West Virginia-based Infinity Natural Resources had the winning bid to drill at least two parcels at Salt Fork for $58.4 million.

Encino leased three different parcels at Valley Run Wildlife Area in Carroll County for $1.05 million and leased one parcel at Zepernick Wildlife Area in Columbiana County for $231,692.

Sabo cried at the OGLMC meeting were the winning bids were announced.

“It’s just a very sad day,” she said after the Feb. 26 meeting. “My biggest immediate concern, obviously, is the loss of the park to (reindustrialization). I’ve really seen it grow and come back.”

Fracking incidents in Ohio

There were more than 1,400 fracking incidents associated with oil and gas wells in Ohio between 2018 and September 2023, according to FracTracker Alliance — a nonprofit that collects data on fracking pipelines. About 10% of those incidents were reported as fires or explosions.

During that same time period, there were 56 total incidents in Guernsey County (where Salt Fork is located), according to FracTracker.

“When the activities first started moving into the town, we were concerned with explosions and exposures,” Sabo said.

Encino Energy had five incidents during that time frame, and Washington County was the county with the most incidents in the state with 73, according to FracTracker.

Changes to the area

The Sabos first started coming to Salt Fork in the late 1960s and early 1970s, before they lived in Cambridge. They enjoy kayaking and biking at the park and have hiked almost every navigable trail in Salt Fork.

“We really are outdoorsy people,” Sabo said. “The hiking trails are great. And they’re beautiful.”

Fracking in the area has brought increased truck traffic, new power lines, and additional cell towers. In particular, it has brought brine trucks and Halliburton trucks that haul fracking sand.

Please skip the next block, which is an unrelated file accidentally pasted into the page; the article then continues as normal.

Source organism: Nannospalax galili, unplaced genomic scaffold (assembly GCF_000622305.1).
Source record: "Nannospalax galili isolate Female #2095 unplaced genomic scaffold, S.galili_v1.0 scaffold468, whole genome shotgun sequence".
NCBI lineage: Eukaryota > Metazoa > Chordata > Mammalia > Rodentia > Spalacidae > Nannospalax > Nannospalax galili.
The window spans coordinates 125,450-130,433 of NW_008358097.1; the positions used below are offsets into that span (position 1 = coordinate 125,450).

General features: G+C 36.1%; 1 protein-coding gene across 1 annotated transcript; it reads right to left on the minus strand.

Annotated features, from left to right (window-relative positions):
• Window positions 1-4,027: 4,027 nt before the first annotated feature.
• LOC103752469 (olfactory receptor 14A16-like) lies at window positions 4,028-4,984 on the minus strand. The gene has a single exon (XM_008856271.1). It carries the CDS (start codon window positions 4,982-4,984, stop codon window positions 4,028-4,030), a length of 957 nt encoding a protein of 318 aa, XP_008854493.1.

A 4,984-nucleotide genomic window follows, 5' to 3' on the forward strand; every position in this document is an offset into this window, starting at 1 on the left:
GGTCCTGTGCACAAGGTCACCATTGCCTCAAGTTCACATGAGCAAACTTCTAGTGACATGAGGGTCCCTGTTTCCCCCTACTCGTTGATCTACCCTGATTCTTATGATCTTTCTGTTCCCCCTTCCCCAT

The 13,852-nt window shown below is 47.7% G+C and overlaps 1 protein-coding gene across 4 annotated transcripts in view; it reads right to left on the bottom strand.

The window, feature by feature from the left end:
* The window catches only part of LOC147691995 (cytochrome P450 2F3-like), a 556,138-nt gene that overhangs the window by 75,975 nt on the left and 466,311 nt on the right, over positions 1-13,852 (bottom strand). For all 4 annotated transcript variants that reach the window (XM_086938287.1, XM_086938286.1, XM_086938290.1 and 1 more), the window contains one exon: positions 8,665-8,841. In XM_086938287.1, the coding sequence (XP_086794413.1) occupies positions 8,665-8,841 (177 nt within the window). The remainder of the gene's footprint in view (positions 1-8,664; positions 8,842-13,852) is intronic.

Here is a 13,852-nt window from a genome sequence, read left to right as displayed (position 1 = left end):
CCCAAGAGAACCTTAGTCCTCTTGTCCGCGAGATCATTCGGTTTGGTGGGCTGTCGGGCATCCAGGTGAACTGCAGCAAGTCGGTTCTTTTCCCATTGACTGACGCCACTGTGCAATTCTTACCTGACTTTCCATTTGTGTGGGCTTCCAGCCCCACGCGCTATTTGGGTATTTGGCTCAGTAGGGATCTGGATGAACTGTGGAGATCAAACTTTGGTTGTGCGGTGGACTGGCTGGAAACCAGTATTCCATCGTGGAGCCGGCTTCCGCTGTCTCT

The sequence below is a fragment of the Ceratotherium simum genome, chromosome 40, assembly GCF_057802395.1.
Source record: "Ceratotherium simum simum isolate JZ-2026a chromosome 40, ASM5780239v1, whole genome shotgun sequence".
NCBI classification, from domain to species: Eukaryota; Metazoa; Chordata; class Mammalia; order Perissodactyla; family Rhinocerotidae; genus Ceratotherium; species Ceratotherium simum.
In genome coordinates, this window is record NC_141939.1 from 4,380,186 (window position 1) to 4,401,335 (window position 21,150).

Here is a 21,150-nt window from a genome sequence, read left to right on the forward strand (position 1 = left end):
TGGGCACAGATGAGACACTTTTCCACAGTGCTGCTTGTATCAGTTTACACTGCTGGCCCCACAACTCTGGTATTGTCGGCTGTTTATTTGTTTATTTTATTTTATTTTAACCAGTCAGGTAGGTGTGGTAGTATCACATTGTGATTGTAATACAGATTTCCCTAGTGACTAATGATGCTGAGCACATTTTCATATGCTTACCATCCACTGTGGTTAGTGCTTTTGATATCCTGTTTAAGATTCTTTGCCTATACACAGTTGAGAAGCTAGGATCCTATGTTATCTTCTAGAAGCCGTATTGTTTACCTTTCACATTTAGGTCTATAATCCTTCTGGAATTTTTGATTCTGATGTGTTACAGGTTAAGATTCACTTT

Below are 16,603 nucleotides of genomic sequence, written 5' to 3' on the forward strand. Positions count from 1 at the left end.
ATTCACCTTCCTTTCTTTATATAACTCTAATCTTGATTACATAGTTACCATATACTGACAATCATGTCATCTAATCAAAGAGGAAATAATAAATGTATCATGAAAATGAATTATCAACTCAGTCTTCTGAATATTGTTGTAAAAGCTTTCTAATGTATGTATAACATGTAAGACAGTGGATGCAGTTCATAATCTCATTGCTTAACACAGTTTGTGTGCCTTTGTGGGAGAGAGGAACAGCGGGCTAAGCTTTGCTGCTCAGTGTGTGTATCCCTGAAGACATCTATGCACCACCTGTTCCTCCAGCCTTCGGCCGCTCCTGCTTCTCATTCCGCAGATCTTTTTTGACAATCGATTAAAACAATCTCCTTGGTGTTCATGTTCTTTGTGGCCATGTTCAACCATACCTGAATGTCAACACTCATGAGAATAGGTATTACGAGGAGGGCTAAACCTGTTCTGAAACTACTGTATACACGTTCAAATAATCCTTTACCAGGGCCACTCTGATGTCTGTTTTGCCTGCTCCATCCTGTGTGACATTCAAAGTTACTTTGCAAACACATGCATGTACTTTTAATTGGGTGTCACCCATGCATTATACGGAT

“Who’s gonna want to move here?” Sabo said. “I mean, who’s gonna want to raise their kids here?”

They have two adult children and grandchildren, but none of them live in Guernsey County.

Sabo has learned to pick up on various clues — trees being trimmed and power lines going up — to learn where a new well pad is going to be built.

“You get suspicious of truck driving activity,” Sabo said. “And you will also see the infrastructure that starts getting built up for people to move in. Like they’ll put in new power lines and towers.”

She usually sees something new being built when she drives around the Salt Fork area.

“I wonder what they are doing?” she asked as she drove past new construction.

She was recently taken aback when she spotted new pipeline being put down next to the Bears Den Steakhouse in Cambridge.

“This is new since last time I went down this road, and we’re only talking pipeline right now,” Sabo said, visibly distraught. “Seriously, this was not here a week ago. Wow. … Forgive me if I’m shocked.”

What’s next for the Sabos?

The Sabos have turned their home into their own personal oasis by adding on to it throughout the years and their next addition will be a hot tub in the backyard.

They seriously considered moving a couple of years ago, but after much thought they have decided to stay — despite what’s happening to the land around them with fracking.

“It is beautiful here,” she said.

Follow OCJ Reporter Megan Henry on X.

Megan Henry

Megan Henry is a reporter for the Ohio Capital Journal and has spent the past five years reporting in Ohio on various topics including education, healthcare, business and crime. She previously worked at The Columbus Dispatch, part of the USA Today Network.

Ohio Capital Journal is part of States Newsroom, the nation’s largest state-focused nonprofit news organization.


Your comments can change our community

This site uses Akismet to reduce spam. Learn how your comment data is processed.